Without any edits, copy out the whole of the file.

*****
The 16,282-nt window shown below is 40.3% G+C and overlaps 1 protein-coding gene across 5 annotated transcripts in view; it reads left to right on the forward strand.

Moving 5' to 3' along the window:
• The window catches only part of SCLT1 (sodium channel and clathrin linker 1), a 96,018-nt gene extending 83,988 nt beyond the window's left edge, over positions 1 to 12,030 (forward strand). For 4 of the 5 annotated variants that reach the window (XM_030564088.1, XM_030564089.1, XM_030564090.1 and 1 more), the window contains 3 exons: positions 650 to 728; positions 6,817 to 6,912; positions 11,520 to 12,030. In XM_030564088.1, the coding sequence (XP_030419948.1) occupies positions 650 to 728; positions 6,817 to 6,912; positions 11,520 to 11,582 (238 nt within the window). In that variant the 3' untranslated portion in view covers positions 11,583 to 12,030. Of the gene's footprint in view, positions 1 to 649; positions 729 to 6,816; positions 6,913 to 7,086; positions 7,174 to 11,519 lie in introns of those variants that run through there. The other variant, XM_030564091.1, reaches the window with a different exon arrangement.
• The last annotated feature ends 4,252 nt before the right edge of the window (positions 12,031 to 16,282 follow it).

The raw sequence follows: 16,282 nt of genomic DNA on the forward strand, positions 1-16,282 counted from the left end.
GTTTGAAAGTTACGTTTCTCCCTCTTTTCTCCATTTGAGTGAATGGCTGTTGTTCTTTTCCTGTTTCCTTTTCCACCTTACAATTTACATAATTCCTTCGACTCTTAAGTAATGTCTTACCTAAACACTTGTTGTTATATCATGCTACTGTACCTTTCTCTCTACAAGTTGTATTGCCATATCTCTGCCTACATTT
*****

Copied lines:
The 16,282-nt window shown below is 40.3% G+C and overlaps 1 protein-coding gene across 5 annotated transcripts in view; it reads left to right on the forward strand.

Moving 5' to 3' along the window:
• The window catches only part of SCLT1 (sodium channel and clathrin linker 1), a 96,018-nt gene extending 83,988 nt beyond the window's left edge, over positions 1 to 12,030 (forward strand). For 4 of the 5 annotated variants that reach the window (XM_030564088.1, XM_030564089.1, XM_030564090.1 and 1 more), the window contains 3 exons: positions 650 to 728; positions 6,817 to 6,912; positions 11,520 to 12,030. In XM_030564088.1, the coding sequence (XP_030419948.1) occupies positions 650 to 728; positions 6,817 to 6,912; positions 11,520 to 11,582 (238 nt within the window). In that variant the 3' untranslated portion in view covers positions 11,583 to 12,030. Of the gene's footprint in view, positions 1 to 649; positions 729 to 6,816; positions 6,913 to 7,086; positions 7,174 to 11,519 lie in introns of those variants that run through there. The other variant, XM_030564091.1, reaches the window with a different exon arrangement.
• The last annotated feature ends 4,252 nt before the right edge of the window (positions 12,031 to 16,282 follow it).

The raw sequence follows: 16,282 nt of genomic DNA on the forward strand, positions 1-16,282 counted from the left end.
GTTTGAAAGTTACGTTTCTCCCTCTTTTCTCCATTTGAGTGAATGGCTGTTGTTCTTTTCCTGTTTCCTTTTCCACCTTACAATTTACATAATTCCTTCGACTCTTAAGTAATGTCTTACCTAAACACTTGTTGTTATATCATGCTACTGTACCTTTCTCTCTACAAGTTGTATTGCCATATCTCTGCCTACATTT